Is it just me or is my hair thinning? One day you look in the mirror and suddenly notice your part is a little wider or your ponytail is a little smaller – and if you have had a baby, well…thinning hair is really common. Here are some of the most common causes and what you can do to fight them.
- “Of course, it was bound to happen to me—after all, baldness runs in my family.”
- “Uh, oh, too much styling has finally caught up with me.”
- “Well, I’m post-menopausal, so what did you expect? The hair has moved from my head to my chin!”
- “I just had a baby—that’s one of the prices you pay.”
Healthy Hair – From the Inside Out
What you put IN your body reflects in your hair and overall well-being. Thinning hair is never caused by just one thing – not even heredity. Because all that really means is that your body is sensitive to a hormone, substance, or something in the environment – and that can be combatted.
Those causes also have a way of working together and creating a domino effect of reactions to give you that double, triple or even quadruple whammy. For instance, consider hormone imbalance, drastic weight loss and vitamin deficiencies and see how they work together. The weight loss may be the result of an unbalanced diet or illness or stress, triggering the vitamin deficiency, all of which then trigger hormone challenges.
What are Some Common Causes of Thinning Hair?
We’ve done a lot of research to find out all the possible causes of hair thinning.
It always comes back to diet. Eat healthfully, get enough protein, vitamins and minerals – such as zinc and antioxidants; as well as other substances – such as essential amino acids, which are the building blocks of protein. Something we have written about before is that zinc is one of the most important minerals for promoting hair growth. We have also covered what foods you can eat that have the highest content of zinc.
When stress is chronic, it floods the body with two “fight or flight” hormones – cortisol and adrenaline – which in turn cause anxiety and lack of sleep. Sleep deprivation is then related to three other hormones that regulate appetite and energy. Ghrelin, known as the “hunger hormone”, is increased, so you will be more prone to eating a lot of sugary, fatty foods, bags of potato chips and junk ‘comfort foods’ to keep your energy levels up. Leptin, which lowers your energy and increases your appetite, will decrease when you don’t sleep well, while your cortisol levels rise, so you are getting even more of that “fight or flight”.
This adds up to some pretty unbalanced hormones, which in itself can lead to thinning hair – not to mention unhealthy eating: Really, are you going to make that green smoothie or sautéed fish and veggie plate when you are exhausted?
By the way, those bags of potato or corn chips that you want to devour? Cravings usually mean something, and salt and crunch is related to anxiety…See how that all works together?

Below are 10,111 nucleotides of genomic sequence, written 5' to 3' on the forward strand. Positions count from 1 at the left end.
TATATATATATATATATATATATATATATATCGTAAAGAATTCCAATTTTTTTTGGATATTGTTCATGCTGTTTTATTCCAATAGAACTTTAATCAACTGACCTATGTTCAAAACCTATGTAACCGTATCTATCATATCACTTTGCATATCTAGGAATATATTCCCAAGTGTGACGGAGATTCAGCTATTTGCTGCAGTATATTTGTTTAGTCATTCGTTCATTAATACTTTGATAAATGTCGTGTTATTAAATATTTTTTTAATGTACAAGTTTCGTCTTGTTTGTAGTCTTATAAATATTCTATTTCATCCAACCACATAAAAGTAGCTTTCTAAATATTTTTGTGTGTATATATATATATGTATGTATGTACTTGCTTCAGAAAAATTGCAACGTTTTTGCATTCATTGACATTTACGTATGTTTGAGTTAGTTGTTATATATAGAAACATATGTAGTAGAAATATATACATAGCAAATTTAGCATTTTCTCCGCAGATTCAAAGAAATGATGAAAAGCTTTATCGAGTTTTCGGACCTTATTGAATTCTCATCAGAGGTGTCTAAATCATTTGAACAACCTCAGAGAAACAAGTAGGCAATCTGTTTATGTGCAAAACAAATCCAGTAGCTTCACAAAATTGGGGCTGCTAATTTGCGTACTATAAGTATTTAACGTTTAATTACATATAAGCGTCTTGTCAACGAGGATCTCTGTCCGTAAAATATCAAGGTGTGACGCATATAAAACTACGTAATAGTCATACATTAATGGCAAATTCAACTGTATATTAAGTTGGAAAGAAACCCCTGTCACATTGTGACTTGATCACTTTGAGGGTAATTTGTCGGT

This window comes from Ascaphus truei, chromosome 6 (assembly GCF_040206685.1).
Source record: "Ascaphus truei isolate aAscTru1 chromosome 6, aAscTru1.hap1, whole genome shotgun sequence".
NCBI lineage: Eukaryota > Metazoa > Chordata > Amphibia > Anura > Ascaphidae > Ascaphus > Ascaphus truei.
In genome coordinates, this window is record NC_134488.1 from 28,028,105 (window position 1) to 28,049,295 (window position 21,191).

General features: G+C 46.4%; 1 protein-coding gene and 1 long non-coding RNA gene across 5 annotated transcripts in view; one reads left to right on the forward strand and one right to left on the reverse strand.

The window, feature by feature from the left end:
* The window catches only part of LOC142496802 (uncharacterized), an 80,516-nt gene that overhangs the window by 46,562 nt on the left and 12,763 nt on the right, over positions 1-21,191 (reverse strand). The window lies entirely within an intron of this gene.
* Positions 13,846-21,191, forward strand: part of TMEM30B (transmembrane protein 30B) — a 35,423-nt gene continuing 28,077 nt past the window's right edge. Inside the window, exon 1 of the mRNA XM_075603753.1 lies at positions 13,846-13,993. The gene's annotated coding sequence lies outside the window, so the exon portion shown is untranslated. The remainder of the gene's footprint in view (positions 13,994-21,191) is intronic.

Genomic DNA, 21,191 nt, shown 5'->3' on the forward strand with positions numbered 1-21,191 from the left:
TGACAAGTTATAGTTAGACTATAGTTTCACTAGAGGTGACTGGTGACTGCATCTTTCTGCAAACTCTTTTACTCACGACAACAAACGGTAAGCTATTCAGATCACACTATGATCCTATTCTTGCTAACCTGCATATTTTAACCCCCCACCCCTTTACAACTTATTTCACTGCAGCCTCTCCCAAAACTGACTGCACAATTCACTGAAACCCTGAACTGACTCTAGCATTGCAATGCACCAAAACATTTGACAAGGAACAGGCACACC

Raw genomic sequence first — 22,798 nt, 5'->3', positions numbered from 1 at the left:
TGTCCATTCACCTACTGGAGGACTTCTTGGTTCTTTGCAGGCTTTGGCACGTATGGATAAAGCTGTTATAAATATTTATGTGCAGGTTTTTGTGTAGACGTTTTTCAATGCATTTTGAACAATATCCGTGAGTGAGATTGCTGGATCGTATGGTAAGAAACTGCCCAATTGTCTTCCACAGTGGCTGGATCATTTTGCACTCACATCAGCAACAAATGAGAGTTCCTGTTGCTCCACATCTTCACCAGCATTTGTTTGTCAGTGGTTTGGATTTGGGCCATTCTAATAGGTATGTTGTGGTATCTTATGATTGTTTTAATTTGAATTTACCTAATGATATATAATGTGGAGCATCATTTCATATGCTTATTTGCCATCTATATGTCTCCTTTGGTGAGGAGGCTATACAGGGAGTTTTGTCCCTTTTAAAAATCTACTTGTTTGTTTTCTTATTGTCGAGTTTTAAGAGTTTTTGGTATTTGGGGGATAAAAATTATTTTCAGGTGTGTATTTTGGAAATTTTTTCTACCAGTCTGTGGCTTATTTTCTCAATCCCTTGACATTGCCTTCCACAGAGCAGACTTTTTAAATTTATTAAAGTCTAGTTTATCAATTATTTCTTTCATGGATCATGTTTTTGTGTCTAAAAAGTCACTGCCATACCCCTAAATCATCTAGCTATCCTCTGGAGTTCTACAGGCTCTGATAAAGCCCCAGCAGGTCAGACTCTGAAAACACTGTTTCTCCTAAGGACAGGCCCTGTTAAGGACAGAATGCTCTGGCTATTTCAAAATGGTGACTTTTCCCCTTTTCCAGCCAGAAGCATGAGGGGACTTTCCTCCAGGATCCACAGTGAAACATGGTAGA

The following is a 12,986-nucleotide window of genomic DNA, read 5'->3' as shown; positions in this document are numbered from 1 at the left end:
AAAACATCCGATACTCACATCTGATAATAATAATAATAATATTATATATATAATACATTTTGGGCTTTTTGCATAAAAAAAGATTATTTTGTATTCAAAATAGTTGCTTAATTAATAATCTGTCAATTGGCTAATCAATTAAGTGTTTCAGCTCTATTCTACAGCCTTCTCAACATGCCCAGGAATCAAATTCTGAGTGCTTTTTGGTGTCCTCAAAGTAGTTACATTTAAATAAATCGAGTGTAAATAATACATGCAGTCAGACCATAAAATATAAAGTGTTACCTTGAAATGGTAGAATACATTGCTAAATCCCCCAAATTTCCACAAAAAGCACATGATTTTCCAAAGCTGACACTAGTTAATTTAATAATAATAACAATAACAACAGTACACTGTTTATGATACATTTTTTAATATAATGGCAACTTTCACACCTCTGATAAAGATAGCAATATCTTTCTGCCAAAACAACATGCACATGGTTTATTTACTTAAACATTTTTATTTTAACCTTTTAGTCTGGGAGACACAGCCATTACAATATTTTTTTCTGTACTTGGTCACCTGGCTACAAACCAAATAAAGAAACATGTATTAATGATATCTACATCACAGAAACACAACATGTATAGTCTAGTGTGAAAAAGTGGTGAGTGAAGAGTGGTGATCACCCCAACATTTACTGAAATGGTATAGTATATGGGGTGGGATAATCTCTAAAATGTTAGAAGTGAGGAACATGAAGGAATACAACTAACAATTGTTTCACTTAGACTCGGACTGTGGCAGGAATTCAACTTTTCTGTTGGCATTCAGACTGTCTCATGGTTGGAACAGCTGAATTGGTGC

Besides stress (and the above-mentioned explanation), there are also diseases, ailments and lifestyle events that can throw your hormones out of whack. For instance, Polycystic Ovarian Syndrome (PCOS) increases testosterone, which then increases androgenic activity. For women, that translates to extra hair on the face, but thinning hair on the head. Pregnancy also floods the body with hormones that will sometimes give you bright, shiny hair, but it also creates great physical stress on the body – and that can trigger hair loss
Too little – or too much – of a vitamin
It’s important to get the right dosage of vitamins. For example, Vitamin A is absolutely critical to slow the aging process, and aging is one of the main causes of hair loss. However, too much vitamin A can interfere with the absorption of Vitamin D which – research is showing more and more – is important to promote hair growth.
Anemia, an iron deficiency, can be caused by poor diet. It can even be the result of an absorption problem and, if you are iron-deficient, you may well be deficient in another vitamin, mineral or substance.
Certain drugs alleviate medical conditions but they can also cause the hair follicles to go into their resting stage in the hair growth cycle. Chemotherapy is probably the one we are most familiar with. Also blood pressure and thyroid drugs, anti-depressants, antibiotics, immune suppressants and acne medications can cause thinning hair. Even over the-counter ibuprofen and NSAIDS can do it. If you have any questions, talk to your doctor about the possibility of safely transitioning to a different drug.
Smoking’s negative effects are well-documented and now you can add another one – according to Medic 8, research has shown a link associating smoking with hair loss.
Smoking cuts off oxygen and blood supply, which follicles need for nourishment so the hair can grow. It accelerates the aging process and affects the overall condition of hair.
By Now, You Probably Get it
Hair loss is not caused by just one thing. The follicle, from which hair always grows, is a mini-organ that can be affected to disrupt hair growth. Looking at all the possible causes and treating your entire body, is the best way to delay thinning hair long term.